In 2018, I left my full-time job. The idea was to work less, earn more, and focus on things that mattered to me, like spending more time with family, improving my health, and nurturing my passion for dance.
So, I started my journey as a full-time freelance writer. But, to my surprise, the path turned out differently. No one told me that I would need to hustle constantly to acquire new clients, manage the admin part of running a business, and of course, write for my clients.
For more than three years, I hustled and worked hard.
That is until I decided not to do it anymore.
8 Strategies to Achieve a 4-Day Freelancer Workweek
In May 2022, I made an important business decision – to reduce my work week to 4 days. I now work Monday through Thursday.
On Friday, I spend time networking with people, preparing a task list for next week, and writing my newsletter. Weekends are rest days to binge-watch Netflix, practice dance, and generally laze around. Here are my seven strategies:
1. Follow Your Internal Clock
My circadian rhythm aligns well with nature’s clock. So, my energy peaks as the sun goes up and drops as the sun goes down. That’s why I schedule my work day using cues from my body.
However, it may work differently for you. You must follow your body, take notes, and find your most productive time. That time could be at the wee hours of dawn or midnight. Once you find your most productive hours, schedule your work routine around them.
I start my day with yoga and a morning walk. It’s always a good practice to start your day with some form of exercise to get the dopamine kick that helps to boost your productivity.
Yoga is a low-intensity exercise, so most people can try it. I start with a few warm-up stretches and then a few rounds of Surya Namaskar to get my body pumped up for the day.
If yoga is not your thing, you can also consider brisk walking outside. It allows you to soak up the morning sun for Vitamin D absorption.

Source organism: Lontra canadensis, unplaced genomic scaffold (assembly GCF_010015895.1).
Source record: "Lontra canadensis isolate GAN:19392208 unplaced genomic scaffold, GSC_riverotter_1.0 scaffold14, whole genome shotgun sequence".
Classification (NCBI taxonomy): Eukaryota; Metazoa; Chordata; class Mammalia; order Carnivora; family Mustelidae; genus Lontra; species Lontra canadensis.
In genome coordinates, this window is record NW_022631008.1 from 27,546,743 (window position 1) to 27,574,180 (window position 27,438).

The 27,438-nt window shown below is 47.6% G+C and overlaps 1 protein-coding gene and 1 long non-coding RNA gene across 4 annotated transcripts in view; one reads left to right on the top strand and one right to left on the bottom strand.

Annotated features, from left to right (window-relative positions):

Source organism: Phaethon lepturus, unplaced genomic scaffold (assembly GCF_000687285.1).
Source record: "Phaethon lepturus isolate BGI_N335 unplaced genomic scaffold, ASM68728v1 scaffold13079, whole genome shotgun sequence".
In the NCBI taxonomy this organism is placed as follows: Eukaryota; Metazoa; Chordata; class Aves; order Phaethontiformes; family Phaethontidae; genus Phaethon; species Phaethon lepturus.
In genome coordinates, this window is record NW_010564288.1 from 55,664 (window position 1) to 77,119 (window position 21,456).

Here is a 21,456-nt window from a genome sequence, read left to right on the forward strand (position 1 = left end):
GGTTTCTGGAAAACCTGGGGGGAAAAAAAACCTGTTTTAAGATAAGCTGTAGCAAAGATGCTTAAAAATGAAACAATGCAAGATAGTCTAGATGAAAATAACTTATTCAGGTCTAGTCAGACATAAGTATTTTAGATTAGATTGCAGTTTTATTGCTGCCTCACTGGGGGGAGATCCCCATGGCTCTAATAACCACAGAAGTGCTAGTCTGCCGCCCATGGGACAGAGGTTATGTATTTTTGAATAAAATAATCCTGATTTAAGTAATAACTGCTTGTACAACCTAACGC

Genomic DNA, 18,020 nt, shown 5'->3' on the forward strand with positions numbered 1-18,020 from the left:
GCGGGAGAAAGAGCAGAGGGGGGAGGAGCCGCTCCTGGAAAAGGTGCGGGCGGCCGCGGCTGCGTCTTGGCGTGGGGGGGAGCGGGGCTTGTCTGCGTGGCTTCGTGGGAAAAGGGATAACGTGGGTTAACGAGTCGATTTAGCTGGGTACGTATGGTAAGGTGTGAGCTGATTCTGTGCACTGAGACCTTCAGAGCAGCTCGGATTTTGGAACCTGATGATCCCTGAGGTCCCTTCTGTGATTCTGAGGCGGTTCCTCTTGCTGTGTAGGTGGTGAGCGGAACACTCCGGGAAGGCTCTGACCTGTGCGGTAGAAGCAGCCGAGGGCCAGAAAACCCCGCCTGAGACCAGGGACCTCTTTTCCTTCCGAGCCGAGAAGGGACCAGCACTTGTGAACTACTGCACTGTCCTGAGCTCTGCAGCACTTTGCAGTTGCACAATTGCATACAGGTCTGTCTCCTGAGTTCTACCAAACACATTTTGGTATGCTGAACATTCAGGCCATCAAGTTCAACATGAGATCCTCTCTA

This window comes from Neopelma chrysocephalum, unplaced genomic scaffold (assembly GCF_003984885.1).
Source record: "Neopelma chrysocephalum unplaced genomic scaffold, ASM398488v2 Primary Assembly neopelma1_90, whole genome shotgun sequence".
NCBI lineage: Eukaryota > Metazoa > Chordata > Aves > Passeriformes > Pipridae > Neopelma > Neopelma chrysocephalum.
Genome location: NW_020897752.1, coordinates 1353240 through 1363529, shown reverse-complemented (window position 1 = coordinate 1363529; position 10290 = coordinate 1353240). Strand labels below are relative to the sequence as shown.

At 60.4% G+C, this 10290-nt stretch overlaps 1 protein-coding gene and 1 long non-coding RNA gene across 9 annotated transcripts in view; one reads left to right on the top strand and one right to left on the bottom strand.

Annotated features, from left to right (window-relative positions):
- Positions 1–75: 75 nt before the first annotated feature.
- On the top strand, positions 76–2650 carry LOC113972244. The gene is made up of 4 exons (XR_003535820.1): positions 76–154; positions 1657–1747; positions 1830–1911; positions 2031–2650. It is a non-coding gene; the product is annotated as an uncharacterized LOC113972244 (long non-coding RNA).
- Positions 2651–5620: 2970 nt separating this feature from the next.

My morning walk is also my time to listen to a few business podcasts. If you find it challenging to start a walking routine, I would suggest tagging along with a walking partner or listening to music, podcasts, audio stories, or just enjoying nature.
Find walking a boring activity? Go for a swim or jog. Zumba can be a great way to sweat if you love to groove to some beats.
3. Set a Realistic To-do List
When I started creating a to-do list, I was jotting down everything I aimed to accomplish that day. But at the end of the day, I could only strike off one or two tasks from the list. This technique resulted in spill over to the next day’s tasks. By the time the weekend arrived, it was overwhelming.
I changed my strategy. I needed to create a to-do list that was realistic and set with an intention. So, I started jotting down the list of tasks I needed to accomplish.
I then prioritized them—urgent and important tasks were on high priority. In contrast, tasks that were not so urgent but important were set on a less priority level. I also selected only 2-4 tasks every day to complete. This step ensured that I was not always rushing but had time to indulge in a coffee or run a quick errand, if necessary.
So, set your routine and stick to it. But also give yourself some time to breathe. In case there’s an interruption, you will still have time to catch up and finish your tasks.
4. Use Pomodoro for Time Management
I set a timer for everything that I do. This tactic keeps my hyperactive brain focused, even if it’s for a short time. So, whether I am writing a piece, researching, or scrolling through Twitter feeds, there’s always a timer running. This step has immensely benefited me since I find it hard to stay focused.
If you also have challenges with focusing, I suggest you try this technique. You can use any basic app on your phone (I use the Pomodoro app for Android) or a web-based timer. like the TomatoTimer. Do it for one task, see how it goes, and slowly adapt it for all your essential tasks.
5. Work at Your Desk
While freelancing means you can work from anywhere, I can’t. To concentrate, I need my desk and chair in an isolated corner of my house. I quickly get distracted while working from the living room or anywhere else.
My work desk is located in one corner with minimal distraction. While I am not great at keeping my work desk neatly arranged, I can’t do without a few things—my notebooks and pens to scribble my thoughts and meeting notes and a bottle of water to keep me hydrated. I have also invested in an ergonomic chair to sit comfortably while working.